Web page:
Bic tells women they need to 'think like a man' on Women's Day
There's an old saying that you can't make the same mistake twice, and from the looks of it, it's one cliche the advertising team at the Bic pen company took to heart.
The makers of ballpoints landed themselves in some hot ink this week with an ad posted on its Bic South Africa Facebook page that read, "Look like a girl, act like a lady, think like a man, work like a boss #HappyWomensDay."
OK, now go back and read that again.
Look like a girl.
Act like a lady.
Think like a ... what in the world were they thinking?
The slogan was paired with a photo of a woman in a grey blazer smiling while she apparently thought manly thoughts about pickup trucks, and razors (yes, Bic makes them too!) for shaving her scruffy beard, and well, what exactly is it men think about anyway?
Take a gander at the full ad — complete with its little "yay, happy women" hashtag:
The ad is sexist, misogynist and a whole lot of other '"ists" besides.
And that's all upsetting because — well, do you think the folks at Bic know what the words "misogynist" and "sexist" mean?
But what's especially startling about Bic's backward blunder is that it's not the first time the pen company has been caught in a public relations nightmare over its advertising to women. Anyone remember the "Bic for Her" debacle of 2012? When the very same company was raked over the coals — and for good reason — by women around the world for trying to market pens "designed to fit comfortably in a woman’s hand" with an "attractive barrel design available in pink and purple”?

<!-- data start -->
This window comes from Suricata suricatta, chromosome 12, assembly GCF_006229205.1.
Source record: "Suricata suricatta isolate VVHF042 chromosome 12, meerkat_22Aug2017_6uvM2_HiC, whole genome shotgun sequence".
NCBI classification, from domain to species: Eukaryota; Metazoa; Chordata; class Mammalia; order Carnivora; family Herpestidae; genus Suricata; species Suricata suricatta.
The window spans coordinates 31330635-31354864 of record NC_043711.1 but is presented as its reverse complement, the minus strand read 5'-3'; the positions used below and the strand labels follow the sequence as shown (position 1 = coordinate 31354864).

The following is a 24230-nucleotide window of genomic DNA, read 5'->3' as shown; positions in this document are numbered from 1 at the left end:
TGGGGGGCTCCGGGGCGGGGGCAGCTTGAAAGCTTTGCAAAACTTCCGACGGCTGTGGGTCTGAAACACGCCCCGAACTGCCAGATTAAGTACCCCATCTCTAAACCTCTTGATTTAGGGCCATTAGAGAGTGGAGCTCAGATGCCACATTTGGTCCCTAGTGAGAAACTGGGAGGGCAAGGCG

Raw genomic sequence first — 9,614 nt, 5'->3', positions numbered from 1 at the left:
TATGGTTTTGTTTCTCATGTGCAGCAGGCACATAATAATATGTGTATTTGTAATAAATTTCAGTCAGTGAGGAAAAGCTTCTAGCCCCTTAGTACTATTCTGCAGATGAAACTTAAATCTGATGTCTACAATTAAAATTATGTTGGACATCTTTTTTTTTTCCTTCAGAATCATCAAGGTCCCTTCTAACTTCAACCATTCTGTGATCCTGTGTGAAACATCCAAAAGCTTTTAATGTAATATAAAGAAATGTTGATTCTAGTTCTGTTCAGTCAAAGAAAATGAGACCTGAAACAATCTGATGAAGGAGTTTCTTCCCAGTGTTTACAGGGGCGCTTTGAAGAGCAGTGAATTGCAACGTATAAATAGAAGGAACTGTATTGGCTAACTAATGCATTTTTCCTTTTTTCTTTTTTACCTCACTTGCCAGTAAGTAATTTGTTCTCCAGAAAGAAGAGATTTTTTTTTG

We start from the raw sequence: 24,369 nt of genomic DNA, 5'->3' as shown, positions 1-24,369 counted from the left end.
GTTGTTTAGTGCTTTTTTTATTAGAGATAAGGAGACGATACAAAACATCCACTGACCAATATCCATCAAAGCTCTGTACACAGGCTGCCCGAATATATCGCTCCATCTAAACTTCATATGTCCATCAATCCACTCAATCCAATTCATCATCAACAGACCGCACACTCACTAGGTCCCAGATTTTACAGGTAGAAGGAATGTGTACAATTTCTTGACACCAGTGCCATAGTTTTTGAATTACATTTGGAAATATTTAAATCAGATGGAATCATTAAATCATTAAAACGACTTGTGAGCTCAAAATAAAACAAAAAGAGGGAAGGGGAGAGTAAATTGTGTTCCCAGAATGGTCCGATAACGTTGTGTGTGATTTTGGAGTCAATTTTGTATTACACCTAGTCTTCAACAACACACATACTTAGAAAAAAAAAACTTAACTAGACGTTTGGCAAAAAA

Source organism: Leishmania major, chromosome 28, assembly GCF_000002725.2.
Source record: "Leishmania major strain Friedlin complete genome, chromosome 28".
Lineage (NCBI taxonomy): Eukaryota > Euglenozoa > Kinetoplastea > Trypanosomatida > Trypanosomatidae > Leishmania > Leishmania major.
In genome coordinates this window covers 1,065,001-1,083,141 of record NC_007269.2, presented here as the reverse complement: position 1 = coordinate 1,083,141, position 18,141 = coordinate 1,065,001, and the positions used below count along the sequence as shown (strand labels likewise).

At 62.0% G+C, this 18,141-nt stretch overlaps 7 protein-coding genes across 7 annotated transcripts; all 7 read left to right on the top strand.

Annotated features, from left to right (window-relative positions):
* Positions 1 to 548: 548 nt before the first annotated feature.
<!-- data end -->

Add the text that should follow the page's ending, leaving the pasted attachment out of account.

The company was excoriated online for treating women like we just couldn't handle all that manly power of a thick blue writing utensil.
That was three years ago. The company never pulled its pens — they're still for sale. Nor did executives and the marketing department learn their lesson, as this ad so clearly shows. And that may be more frustrating than anything.
One mistake, wrong as it may be, can be forgiven. People can say, I'm sorry, I'll do better next time, and then actually do it. That's how life works. You screw up, you learn from your mistakes and you chart a new course.
Just look at beer companies like Budweiser, which made a major flub with its rapey "take no from your vocabulary" ad, apologized, and has since seemed to move toward classier advertisements, such as the popular puppy ad from this year's Super Bowl.
Companies are supposed to be getting the message that their blatant misogyny does not fly anymore.
But if a viral P.R. nightmare isn't enough to clue a company in... what will?